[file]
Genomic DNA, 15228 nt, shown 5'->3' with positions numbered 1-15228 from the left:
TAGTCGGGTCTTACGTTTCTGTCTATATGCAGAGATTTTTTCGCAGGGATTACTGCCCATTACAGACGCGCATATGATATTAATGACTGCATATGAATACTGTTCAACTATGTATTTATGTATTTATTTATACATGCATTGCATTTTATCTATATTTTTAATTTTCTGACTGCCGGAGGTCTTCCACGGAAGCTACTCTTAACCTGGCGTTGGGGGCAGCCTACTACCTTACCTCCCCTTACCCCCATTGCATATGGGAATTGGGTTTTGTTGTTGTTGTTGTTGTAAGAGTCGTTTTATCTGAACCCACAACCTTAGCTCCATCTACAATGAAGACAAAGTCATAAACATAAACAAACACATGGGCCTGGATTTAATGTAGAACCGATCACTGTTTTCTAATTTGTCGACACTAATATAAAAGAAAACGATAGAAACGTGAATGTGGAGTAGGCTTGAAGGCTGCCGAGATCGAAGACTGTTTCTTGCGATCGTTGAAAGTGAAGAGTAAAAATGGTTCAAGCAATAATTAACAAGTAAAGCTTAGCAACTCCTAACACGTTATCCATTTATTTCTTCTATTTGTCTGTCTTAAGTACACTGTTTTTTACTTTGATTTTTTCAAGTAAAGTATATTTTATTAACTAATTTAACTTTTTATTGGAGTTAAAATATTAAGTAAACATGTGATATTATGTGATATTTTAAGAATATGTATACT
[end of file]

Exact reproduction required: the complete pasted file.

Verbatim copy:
Genomic DNA, 15228 nt, shown 5'->3' with positions numbered 1-15228 from the left:
TAGTCGGGTCTTACGTTTCTGTCTATATGCAGAGATTTTTTCGCAGGGATTACTGCCCATTACAGACGCGCATATGATATTAATGACTGCATATGAATACTGTTCAACTATGTATTTATGTATTTATTTATACATGCATTGCATTTTATCTATATTTTTAATTTTCTGACTGCCGGAGGTCTTCCACGGAAGCTACTCTTAACCTGGCGTTGGGGGCAGCCTACTACCTTACCTCCCCTTACCCCCATTGCATATGGGAATTGGGTTTTGTTGTTGTTGTTGTTGTAAGAGTCGTTTTATCTGAACCCACAACCTTAGCTCCATCTACAATGAAGACAAAGTCATAAACATAAACAAACACATGGGCCTGGATTTAATGTAGAACCGATCACTGTTTTCTAATTTGTCGACACTAATATAAAAGAAAACGATAGAAACGTGAATGTGGAGTAGGCTTGAAGGCTGCCGAGATCGAAGACTGTTTCTTGCGATCGTTGAAAGTGAAGAGTAAAAATGGTTCAAGCAATAATTAACAAGTAAAGCTTAGCAACTCCTAACACGTTATCCATTTATTTCTTCTATTTGTCTGTCTTAAGTACACTGTTTTTTACTTTGATTTTTTCAAGTAAAGTATATTTTATTAACTAATTTAACTTTTTATTGGAGTTAAAATATTAAGTAAACATGTGATATTATGTGATATTTTAAGAATATGTATACT